After a very long days night (24 hour daylight is a little disconcerting), we were up at 6:00 am to prepare for a flight to Ilulissat, on the west coast of Greenland. There was quite a mob scene at the check-in counter, with two flights checking in, ours to Illulisat and another one to Copenhagen. The gate agents weighed every bag to make sure we didn't go over the 20kg (44 pounds) per person limit. We went over the limit on one bag, but it averaged out to 20kg each, so they let it slide. Otherwise, we would have had to pay extra, or start tossing toiletries and books.
I had wisely left my copies of Us Weekly and People in the hotel room, since we didn't need the extra weight, even though they both had the exact same pictures of Angelina Jolie looking as gaunt as a sub-saharan drought victim and Jessica Simpson's amazing weight loss regime, which evidently causes you to lose weight everywhere except your boobs.
Our flight to Illulisat went off without a hitch, despite the lack of trashy magazines to read. We landed at Ilulissat, and were the last to deplane, because Alex decided that the last 15 minutes of the flight was a good time for a nap and conked out. Maybe it was because he was up until 1 am, pointing out the window and saying, "But it's not dark out! I'm not supposed to go to be in morning time!"
At the airport, someone from the Hotel Arctic was there to greet us and schlep us and several others to the hotel overlooking the ice fjord. This was our first view of real live ice since arriving in Greenland, and this was what we came to see. Alex was so excited that he perked up immediately and wanted to run around to see all the ice floating in the bay. We had to wait a while to check in, so Frank and Alex went off to explore the grounds, while I sat vigil with some of the bags and tried not to fall asleep on one of the sleek, modern Danish couches in the lobby.
It was interesting to listen to the sounds of the hotel guests and workers going about their business. Most of the guests spoke Danish, while the staff spoke mostly Inuit to each other. The staff was able to deftly navigate among Danish, Inuit and English, depending on who was speaking to them. There were times when the Danish and Inuit seemed to blend together, and it was hard to know who was speaking what. So much for eavesdropping.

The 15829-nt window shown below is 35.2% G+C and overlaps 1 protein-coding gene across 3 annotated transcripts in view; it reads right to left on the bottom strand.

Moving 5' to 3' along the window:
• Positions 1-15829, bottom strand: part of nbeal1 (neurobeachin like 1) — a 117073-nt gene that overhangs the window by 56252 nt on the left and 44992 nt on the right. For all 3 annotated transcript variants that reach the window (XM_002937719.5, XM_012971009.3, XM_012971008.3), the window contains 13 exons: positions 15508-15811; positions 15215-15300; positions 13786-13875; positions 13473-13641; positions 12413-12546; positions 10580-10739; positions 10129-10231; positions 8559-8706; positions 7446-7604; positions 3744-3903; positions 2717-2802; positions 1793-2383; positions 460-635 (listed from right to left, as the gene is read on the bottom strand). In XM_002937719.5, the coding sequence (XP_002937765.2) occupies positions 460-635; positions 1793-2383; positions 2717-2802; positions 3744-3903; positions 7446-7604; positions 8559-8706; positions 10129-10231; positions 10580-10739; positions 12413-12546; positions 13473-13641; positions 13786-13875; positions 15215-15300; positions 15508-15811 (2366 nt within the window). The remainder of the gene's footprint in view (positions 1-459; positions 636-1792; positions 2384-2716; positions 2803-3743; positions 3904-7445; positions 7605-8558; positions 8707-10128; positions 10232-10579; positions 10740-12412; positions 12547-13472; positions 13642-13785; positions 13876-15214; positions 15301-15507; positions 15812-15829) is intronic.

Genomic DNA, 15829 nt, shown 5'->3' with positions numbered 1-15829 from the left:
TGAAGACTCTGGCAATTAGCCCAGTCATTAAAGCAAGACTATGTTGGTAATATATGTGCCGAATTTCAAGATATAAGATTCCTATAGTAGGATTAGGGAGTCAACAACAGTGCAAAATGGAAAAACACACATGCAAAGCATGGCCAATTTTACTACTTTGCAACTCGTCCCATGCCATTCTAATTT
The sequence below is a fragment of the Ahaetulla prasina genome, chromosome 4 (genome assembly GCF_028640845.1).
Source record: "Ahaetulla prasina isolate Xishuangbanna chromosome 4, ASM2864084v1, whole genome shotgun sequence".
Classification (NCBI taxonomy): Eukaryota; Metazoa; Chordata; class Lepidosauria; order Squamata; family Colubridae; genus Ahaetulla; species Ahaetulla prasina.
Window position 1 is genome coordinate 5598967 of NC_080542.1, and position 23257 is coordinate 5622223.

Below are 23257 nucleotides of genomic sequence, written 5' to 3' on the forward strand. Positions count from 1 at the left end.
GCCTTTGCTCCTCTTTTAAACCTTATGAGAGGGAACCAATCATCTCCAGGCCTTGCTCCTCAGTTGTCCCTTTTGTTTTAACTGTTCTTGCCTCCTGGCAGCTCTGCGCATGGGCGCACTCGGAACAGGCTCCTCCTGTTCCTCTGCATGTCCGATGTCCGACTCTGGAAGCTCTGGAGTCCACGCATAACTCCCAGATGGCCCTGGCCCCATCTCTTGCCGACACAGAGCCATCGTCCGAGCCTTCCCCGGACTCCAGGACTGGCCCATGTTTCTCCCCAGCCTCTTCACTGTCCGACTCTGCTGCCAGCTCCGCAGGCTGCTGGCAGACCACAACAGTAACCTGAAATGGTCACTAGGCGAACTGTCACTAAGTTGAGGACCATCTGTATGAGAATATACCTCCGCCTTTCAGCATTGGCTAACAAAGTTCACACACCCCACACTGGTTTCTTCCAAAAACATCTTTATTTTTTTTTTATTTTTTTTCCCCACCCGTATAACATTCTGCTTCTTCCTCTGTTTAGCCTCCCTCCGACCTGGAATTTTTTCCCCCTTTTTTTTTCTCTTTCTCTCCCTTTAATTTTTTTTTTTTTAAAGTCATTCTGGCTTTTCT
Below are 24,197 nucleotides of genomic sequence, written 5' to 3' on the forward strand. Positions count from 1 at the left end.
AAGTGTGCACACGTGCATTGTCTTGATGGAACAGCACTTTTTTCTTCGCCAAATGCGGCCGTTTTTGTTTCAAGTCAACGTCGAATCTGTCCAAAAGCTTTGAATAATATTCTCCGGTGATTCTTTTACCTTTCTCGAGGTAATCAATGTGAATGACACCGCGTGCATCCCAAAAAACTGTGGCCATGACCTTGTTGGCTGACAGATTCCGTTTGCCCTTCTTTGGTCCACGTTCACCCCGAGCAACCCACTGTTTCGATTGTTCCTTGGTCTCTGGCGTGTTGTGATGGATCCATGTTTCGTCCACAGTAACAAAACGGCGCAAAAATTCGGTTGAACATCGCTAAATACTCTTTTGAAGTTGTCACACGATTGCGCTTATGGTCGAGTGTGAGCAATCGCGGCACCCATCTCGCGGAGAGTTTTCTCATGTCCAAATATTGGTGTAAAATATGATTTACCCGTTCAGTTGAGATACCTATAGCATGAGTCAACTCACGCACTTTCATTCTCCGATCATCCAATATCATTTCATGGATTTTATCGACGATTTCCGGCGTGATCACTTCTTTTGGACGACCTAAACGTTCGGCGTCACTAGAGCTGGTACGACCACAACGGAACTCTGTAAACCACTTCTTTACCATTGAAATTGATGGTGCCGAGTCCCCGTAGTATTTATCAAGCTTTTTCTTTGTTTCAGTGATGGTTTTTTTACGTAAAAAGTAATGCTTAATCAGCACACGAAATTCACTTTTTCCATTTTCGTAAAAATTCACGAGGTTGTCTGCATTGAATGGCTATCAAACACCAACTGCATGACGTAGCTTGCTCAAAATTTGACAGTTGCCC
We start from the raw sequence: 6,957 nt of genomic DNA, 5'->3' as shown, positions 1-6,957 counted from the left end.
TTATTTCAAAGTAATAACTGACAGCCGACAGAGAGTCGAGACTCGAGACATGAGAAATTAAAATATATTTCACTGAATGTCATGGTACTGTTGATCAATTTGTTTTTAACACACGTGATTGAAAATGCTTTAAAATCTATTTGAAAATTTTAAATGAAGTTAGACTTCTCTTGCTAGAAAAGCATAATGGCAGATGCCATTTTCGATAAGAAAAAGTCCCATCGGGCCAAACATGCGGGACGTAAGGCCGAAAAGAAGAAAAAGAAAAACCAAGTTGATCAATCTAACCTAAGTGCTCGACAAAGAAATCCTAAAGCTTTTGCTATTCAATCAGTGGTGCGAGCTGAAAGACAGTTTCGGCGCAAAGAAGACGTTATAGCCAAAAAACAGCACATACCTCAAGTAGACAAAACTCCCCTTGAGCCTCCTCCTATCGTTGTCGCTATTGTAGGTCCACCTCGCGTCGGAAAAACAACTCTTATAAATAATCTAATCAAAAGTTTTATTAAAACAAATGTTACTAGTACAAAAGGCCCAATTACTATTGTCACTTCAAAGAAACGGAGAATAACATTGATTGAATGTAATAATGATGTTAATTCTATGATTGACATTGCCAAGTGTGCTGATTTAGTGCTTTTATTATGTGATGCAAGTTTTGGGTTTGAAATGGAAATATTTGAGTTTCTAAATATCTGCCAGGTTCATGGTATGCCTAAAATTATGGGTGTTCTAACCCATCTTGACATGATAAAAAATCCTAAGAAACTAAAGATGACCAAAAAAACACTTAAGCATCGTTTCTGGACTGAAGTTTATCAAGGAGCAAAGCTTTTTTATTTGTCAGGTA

I was very happy to find out that the guest rooms had Wifi, so I would be able to keep in touch with the world back home, at least on this stop. Yes, people, I am blogging from the ends of the earth today.
After we checked in, I took a nap and wrote up my first blog post, and Alex and Frank walked to town in search of a transformer to turn 120 volts into 110 so Alex could charge up his waning Nintendo DS. They were not successful, unfortunately, which caused Alex to take on the look of a boy whose dog has just been run over by a beer truck. He was forlorn that his dreams of spending his vacation playing unlimited Pokemon Diamond Edition would be ruined. Frank was convinced that Nintendo was missing out on a market by not making the game 120V compatible.
In the late afternoon, we went down to the lobby to wait for our guide from the World of Greenland tour company to take us out to a cruise of the ice fjord. We were told to dress warmly, since we would be out on a boat in the middle of icebergs and ice floes for several hours. Finally! All that snow gear I packed would come in handy.
We arrived at the dock to meet our boat, a brightly painted fishing boat with a friendly captain and first mate, along with three Danish women tourists. We set off through the gray, calm waters through millions of tiny and not-so-tiny ice floes. It was cloudy, and the sea and sky seemed to merge together at some points, and it was hard to tell where one began and the other ended.
It was chilly on the boat, but not terribly cold. The boat was not moving that fast, but the little wind it produced made it seem a little colder, so Alex wrapped his travel blanket around his head like a babushka. Frank was happily snapping pictures of the brightly colored buildings of Ilulissat, the ice in water, and just about anything else that came into his viewfinder.
We were about half an hour out when we saw the first massive iceberg rising out of the water. I thought it was the side of a glacier, but the captain later explained that it was in fact an iceberg that was stuck between the landmass on either side. There were cracks and fissures throughout, and we could see some water running off at various points. After tooling around for a bit, the captain cut the engine, and we sat still at the base of the giant berg.
"It's ginormous!" Alex exclaimed. He was right about that.
What impressed me was the dead calm silence in the air. Even though we could see currents running through the water, the air was still and there was nothing to see but ice for miles around. It was nature at its most starkly beautiful.
The captain explained to us, using a map from 1990, that the glacier has been receding for hundreds of years. The alarming thing is that receded the same distance between 1850 to 1990 as it has from 1990 to now. It's pretty dramatic to see global warmiing in action.
Eventually, we started back, but took more photos of the ice as we departed. Who knows if these magnificent icebergs will even be there when Alex is an adult.
Alex sat inside with the captain and first mate, and regaled them with stories of his Pokemon battles (real and imagined). They were good-natured about it, and offered us coffee and hot tea as we made a fairly fast clip through the chilly ice water fjord. Alex eventually got tired and lay down on the bunk inside and fell asleep, possibly dreaming of ginormous icebergs on a clear glass sea.